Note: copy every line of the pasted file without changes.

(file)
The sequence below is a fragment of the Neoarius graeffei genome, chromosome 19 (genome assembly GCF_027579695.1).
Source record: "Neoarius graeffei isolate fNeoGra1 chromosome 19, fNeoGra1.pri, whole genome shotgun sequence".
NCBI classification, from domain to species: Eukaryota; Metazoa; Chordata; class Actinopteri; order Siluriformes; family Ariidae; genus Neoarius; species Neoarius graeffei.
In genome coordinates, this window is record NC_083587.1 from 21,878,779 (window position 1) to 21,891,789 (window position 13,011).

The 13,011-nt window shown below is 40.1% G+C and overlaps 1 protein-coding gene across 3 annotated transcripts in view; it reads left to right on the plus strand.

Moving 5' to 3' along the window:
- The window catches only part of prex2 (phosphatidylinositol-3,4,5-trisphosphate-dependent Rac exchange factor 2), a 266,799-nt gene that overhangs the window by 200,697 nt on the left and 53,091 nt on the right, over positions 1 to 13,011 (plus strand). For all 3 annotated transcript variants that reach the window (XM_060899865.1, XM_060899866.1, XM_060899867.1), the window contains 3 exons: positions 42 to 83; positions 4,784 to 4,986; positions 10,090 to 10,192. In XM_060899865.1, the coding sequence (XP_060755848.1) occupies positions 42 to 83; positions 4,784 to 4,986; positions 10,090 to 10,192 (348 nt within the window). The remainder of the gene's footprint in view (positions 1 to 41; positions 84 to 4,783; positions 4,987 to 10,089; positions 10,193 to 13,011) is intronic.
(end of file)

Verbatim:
The sequence below is a fragment of the Neoarius graeffei genome, chromosome 19 (genome assembly GCF_027579695.1).
Source record: "Neoarius graeffei isolate fNeoGra1 chromosome 19, fNeoGra1.pri, whole genome shotgun sequence".
NCBI classification, from domain to species: Eukaryota; Metazoa; Chordata; class Actinopteri; order Siluriformes; family Ariidae; genus Neoarius; species Neoarius graeffei.
In genome coordinates, this window is record NC_083587.1 from 21,878,779 (window position 1) to 21,891,789 (window position 13,011).

The 13,011-nt window shown below is 40.1% G+C and overlaps 1 protein-coding gene across 3 annotated transcripts in view; it reads left to right on the plus strand.

Moving 5' to 3' along the window:
- The window catches only part of prex2 (phosphatidylinositol-3,4,5-trisphosphate-dependent Rac exchange factor 2), a 266,799-nt gene that overhangs the window by 200,697 nt on the left and 53,091 nt on the right, over positions 1 to 13,011 (plus strand). For all 3 annotated transcript variants that reach the window (XM_060899865.1, XM_060899866.1, XM_060899867.1), the window contains 3 exons: positions 42 to 83; positions 4,784 to 4,986; positions 10,090 to 10,192. In XM_060899865.1, the coding sequence (XP_060755848.1) occupies positions 42 to 83; positions 4,784 to 4,986; positions 10,090 to 10,192 (348 nt within the window). The remainder of the gene's footprint in view (positions 1 to 41; positions 84 to 4,783; positions 4,987 to 10,089; positions 10,193 to 13,011) is intronic.